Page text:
The Washington Post

On the Spot: Maurice Hines

Maurice Hines, above left, with his father, Gregory Sr., middle, and his brother Gregory, shown during their days performing as “Hines, Hines & Dad” Maurice Hines, above left, with his father, Gregory Sr., middle, and his brother Gregory, shown during their days performing as “Hines, Hines & Dad”

It all started with an unfortunate omission. Maurice Hines was reading an article about tap dancing and noticed someone was missing — his late younger brother, Gregory Hines. “I said, ‘Really, how soon they forget,’ ” says the dancer, singer, choreographer and Tony-nominated actor. The 69-year-old developed “Maurice Hines Is Tappin’ Thru Life” (opening Thur. at Arena Stage) as a tribute to Gregory, who died in 2003, and as a history of American tap dance — of which he’s seen plenty: The brothers started their careers as child stars, performing with their father alongside the likes of Frank Sinatra and Judy Garland.

Is the show just about you and your brother?
I thought I would do a tribute to Gregory and my family. I always talked about them in my act anyway; it just wasn’t structured. I really wanted to thank all the great performers because we became really great entertainers and performers by the people that we learned from. People come up to me and say, “You are just fabulous!” And I say, “Yes, I am fabulous, but I’m not fabulous because of me. I’m fabulous because I watched Nat King Cole and I watched Sammy Davis and I watched Lena Horne, and [Gregory and I] worked with Judy Garland.”

But you are fabulous.
Every performer knows the tricks to get the audience up —modulate the song here or say, “Oh, you’re such a great audience!” I don’t do that. I don’t say it unless I mean it. I love being out there so much. I can’t wait to get out there. Even if I’m not in great voice, I have a little laryngitis, I don’t care. The minute you get out there, it’s fabulous.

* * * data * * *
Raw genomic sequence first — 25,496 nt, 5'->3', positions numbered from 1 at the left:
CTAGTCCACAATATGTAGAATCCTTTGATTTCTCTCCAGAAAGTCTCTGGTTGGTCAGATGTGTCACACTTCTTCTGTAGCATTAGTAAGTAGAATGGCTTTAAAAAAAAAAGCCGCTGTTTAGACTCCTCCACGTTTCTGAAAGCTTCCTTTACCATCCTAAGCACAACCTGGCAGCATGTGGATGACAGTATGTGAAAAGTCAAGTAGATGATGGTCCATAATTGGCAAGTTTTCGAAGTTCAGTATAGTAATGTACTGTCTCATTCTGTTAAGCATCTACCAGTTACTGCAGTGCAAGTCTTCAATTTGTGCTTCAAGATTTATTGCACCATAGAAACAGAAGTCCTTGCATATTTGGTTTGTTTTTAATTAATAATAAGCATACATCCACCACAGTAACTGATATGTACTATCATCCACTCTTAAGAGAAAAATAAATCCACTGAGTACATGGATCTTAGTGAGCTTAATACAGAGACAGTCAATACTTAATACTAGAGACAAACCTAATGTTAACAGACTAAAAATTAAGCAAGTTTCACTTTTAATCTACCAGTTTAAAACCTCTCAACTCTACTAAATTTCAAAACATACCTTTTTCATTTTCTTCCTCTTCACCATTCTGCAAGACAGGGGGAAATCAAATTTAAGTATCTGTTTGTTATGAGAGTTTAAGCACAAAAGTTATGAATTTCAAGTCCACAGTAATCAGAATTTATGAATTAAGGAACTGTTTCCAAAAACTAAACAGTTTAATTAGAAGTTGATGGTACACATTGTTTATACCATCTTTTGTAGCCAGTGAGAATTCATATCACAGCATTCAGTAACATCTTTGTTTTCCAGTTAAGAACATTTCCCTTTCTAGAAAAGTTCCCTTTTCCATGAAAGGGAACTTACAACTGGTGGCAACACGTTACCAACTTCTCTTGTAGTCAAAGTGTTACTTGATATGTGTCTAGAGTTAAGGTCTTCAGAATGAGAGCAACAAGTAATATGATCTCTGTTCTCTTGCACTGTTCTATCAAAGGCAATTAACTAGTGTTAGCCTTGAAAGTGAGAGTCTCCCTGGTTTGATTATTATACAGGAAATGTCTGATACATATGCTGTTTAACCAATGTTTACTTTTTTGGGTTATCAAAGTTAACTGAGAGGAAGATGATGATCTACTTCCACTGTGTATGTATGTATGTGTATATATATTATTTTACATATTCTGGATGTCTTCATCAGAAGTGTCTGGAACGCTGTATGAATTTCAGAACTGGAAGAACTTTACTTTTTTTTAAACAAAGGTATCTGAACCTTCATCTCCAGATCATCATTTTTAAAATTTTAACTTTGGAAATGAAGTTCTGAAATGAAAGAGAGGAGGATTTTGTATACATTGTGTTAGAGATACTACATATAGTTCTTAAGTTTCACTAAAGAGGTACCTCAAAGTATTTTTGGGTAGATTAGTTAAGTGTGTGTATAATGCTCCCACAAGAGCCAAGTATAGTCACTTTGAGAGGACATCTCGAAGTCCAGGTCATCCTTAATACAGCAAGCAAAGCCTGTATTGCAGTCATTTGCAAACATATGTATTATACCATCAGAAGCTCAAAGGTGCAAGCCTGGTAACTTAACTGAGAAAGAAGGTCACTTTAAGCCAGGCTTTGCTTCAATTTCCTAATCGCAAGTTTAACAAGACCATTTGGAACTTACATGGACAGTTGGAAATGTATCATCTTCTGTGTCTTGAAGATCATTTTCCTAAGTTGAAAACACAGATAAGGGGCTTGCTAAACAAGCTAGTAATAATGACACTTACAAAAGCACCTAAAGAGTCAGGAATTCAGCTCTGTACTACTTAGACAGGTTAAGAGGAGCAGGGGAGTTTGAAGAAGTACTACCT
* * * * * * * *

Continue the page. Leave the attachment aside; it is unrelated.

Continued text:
How did you learn those lessons from the legends you talked about?
My father told us, “When you’re around them, you have nothing to say. You don’t know nothing.” They’re legendary because of what they give to the audience and what the audience gives back to them.

Are those the kinds of lessons you try to pass on to the next generations?
Only if they want them. Most of them don’t. They see the Madonnas or the Beyonces and they think that’s show business — but that’s not the show business we learned. You can love the Beyonces, you can love the Rihannas, but they are not in the class of Lena Horne. I’m sorry. They’re great for right now, but to have a legendary career like a Judy Garland? I don’t see it.

Why not?
They don’t have the learning curve. Most of them have a hit record, suddenly they’re in arenas trying to perform for 30,000 people. You just don’t do that. You can’t be fabulous like that. It takes years to learn how to do that. The theater forces you to train — that’s why I love the theater so much. Records don’t force you to train.

What keeps you going? What makes you try for one of those legendary careers?
I am always inspired by the audience. My mother always said, “Give everything you can to the audience. Love them and really mean it, because without them, you might as well be in the rehearsal studio.”

Arena Stage, 1101 Sixth St. SW; Fri. through Dec. 29, $50-$99; 202-488-3300. (Waterfront)

Kristen Page-Kirby covers film, arts and events for Express.



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Kristen Page-Kirby · November 14, 2013